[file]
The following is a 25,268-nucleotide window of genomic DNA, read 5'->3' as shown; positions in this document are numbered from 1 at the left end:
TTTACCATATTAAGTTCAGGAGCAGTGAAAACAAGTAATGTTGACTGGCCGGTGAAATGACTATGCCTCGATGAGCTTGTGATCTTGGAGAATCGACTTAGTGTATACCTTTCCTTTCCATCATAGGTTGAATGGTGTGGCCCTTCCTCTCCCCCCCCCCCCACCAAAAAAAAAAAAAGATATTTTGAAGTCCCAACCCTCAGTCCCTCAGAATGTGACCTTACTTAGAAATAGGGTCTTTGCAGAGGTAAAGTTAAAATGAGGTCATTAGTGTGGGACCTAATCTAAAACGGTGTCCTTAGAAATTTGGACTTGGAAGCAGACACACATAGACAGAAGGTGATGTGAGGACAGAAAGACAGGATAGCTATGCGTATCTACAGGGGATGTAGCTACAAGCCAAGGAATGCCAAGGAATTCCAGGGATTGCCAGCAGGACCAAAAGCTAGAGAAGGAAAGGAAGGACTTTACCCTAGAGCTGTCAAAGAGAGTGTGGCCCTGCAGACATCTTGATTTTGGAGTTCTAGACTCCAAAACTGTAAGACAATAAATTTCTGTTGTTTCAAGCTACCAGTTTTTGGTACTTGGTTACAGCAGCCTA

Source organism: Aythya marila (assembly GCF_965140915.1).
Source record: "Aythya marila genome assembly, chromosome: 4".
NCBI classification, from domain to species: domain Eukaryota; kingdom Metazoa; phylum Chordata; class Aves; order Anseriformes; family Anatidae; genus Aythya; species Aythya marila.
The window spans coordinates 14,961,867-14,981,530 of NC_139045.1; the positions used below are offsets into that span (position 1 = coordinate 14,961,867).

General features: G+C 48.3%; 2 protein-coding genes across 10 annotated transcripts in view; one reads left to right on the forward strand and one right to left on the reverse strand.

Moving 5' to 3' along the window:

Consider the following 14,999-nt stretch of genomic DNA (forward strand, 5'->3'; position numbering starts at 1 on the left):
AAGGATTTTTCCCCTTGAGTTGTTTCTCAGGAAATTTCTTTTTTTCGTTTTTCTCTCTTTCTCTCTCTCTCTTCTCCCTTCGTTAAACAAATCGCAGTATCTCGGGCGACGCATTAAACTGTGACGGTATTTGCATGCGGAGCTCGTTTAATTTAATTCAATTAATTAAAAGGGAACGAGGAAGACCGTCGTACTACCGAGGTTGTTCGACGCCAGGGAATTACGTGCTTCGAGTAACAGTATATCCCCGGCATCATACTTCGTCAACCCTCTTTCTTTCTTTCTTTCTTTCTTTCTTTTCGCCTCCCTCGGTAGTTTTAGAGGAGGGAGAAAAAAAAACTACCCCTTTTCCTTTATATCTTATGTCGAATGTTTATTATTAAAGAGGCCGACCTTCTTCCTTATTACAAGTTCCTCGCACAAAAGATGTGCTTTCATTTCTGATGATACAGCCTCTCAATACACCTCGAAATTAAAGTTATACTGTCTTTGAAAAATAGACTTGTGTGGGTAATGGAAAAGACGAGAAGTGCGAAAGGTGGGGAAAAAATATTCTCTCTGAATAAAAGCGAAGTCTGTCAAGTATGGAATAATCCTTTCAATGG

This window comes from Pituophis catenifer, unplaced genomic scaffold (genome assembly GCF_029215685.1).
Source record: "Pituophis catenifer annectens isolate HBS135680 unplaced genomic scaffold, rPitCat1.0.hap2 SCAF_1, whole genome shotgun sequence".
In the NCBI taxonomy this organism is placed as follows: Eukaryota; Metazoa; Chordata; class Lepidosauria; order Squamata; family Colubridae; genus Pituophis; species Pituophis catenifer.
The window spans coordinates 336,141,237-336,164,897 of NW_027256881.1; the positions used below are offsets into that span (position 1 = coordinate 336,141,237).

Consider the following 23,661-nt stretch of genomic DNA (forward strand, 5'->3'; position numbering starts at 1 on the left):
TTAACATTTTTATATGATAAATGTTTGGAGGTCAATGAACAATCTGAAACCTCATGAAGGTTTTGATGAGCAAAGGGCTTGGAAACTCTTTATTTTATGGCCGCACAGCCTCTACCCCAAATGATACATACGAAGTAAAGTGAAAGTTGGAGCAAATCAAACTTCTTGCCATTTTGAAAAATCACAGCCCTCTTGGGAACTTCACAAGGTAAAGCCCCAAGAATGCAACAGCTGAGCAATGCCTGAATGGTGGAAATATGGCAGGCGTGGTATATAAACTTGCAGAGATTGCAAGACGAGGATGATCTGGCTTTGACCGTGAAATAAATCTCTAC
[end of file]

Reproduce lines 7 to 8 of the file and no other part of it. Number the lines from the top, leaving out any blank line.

General features: G+C 48.3%; 2 protein-coding genes across 10 annotated transcripts in view; one reads left to right on the forward strand and one right to left on the reverse strand.

Moving 5' to 3' along the window: